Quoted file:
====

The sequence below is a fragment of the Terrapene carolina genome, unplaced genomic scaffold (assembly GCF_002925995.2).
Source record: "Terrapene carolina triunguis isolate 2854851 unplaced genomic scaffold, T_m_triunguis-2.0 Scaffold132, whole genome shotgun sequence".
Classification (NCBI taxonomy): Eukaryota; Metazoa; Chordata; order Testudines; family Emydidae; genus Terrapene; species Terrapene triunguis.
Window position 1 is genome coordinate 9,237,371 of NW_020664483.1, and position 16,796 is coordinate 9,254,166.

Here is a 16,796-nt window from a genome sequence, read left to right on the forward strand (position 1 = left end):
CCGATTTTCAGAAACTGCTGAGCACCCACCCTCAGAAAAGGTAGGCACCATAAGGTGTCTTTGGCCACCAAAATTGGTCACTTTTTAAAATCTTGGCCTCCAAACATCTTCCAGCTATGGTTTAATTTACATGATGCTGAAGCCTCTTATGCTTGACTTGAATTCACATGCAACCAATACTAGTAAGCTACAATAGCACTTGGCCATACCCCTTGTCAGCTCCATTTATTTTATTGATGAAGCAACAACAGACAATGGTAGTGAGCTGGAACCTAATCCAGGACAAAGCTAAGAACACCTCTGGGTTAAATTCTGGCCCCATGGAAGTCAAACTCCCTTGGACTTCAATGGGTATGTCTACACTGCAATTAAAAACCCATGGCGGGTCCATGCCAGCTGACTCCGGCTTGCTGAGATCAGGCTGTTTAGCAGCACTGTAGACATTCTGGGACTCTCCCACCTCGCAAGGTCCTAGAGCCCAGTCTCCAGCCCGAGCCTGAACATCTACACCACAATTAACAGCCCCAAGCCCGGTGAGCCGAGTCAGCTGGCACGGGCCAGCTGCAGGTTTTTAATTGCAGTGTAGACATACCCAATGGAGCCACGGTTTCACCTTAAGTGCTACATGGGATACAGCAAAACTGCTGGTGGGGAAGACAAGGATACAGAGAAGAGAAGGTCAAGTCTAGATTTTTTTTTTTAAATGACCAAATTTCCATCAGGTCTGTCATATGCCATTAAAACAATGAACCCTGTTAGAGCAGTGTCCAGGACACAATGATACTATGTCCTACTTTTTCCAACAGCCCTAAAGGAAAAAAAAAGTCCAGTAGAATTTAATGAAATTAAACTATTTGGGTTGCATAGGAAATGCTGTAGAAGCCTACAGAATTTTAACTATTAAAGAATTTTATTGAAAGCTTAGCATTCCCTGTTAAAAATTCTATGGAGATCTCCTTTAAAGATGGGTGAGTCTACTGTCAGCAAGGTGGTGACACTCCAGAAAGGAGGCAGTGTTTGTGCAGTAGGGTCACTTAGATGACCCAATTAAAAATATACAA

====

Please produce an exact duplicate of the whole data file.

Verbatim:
The sequence below is a fragment of the Terrapene carolina genome, unplaced genomic scaffold (assembly GCF_002925995.2).
Source record: "Terrapene carolina triunguis isolate 2854851 unplaced genomic scaffold, T_m_triunguis-2.0 Scaffold132, whole genome shotgun sequence".
Classification (NCBI taxonomy): Eukaryota; Metazoa; Chordata; order Testudines; family Emydidae; genus Terrapene; species Terrapene triunguis.
Window position 1 is genome coordinate 9,237,371 of NW_020664483.1, and position 16,796 is coordinate 9,254,166.

Here is a 16,796-nt window from a genome sequence, read left to right on the forward strand (position 1 = left end):
CCGATTTTCAGAAACTGCTGAGCACCCACCCTCAGAAAAGGTAGGCACCATAAGGTGTCTTTGGCCACCAAAATTGGTCACTTTTTAAAATCTTGGCCTCCAAACATCTTCCAGCTATGGTTTAATTTACATGATGCTGAAGCCTCTTATGCTTGACTTGAATTCACATGCAACCAATACTAGTAAGCTACAATAGCACTTGGCCATACCCCTTGTCAGCTCCATTTATTTTATTGATGAAGCAACAACAGACAATGGTAGTGAGCTGGAACCTAATCCAGGACAAAGCTAAGAACACCTCTGGGTTAAATTCTGGCCCCATGGAAGTCAAACTCCCTTGGACTTCAATGGGTATGTCTACACTGCAATTAAAAACCCATGGCGGGTCCATGCCAGCTGACTCCGGCTTGCTGAGATCAGGCTGTTTAGCAGCACTGTAGACATTCTGGGACTCTCCCACCTCGCAAGGTCCTAGAGCCCAGTCTCCAGCCCGAGCCTGAACATCTACACCACAATTAACAGCCCCAAGCCCGGTGAGCCGAGTCAGCTGGCACGGGCCAGCTGCAGGTTTTTAATTGCAGTGTAGACATACCCAATGGAGCCACGGTTTCACCTTAAGTGCTACATGGGATACAGCAAAACTGCTGGTGGGGAAGACAAGGATACAGAGAAGAGAAGGTCAAGTCTAGATTTTTTTTTTTAAATGACCAAATTTCCATCAGGTCTGTCATATGCCATTAAAACAATGAACCCTGTTAGAGCAGTGTCCAGGACACAATGATACTATGTCCTACTTTTTCCAACAGCCCTAAAGGAAAAAAAAAGTCCAGTAGAATTTAATGAAATTAAACTATTTGGGTTGCATAGGAAATGCTGTAGAAGCCTACAGAATTTTAACTATTAAAGAATTTTATTGAAAGCTTAGCATTCCCTGTTAAAAATTCTATGGAGATCTCCTTTAAAGATGGGTGAGTCTACTGTCAGCAAGGTGGTGACACTCCAGAAAGGAGGCAGTGTTTGTGCAGTAGGGTCACTTAGATGACCCAATTAAAAATATACAA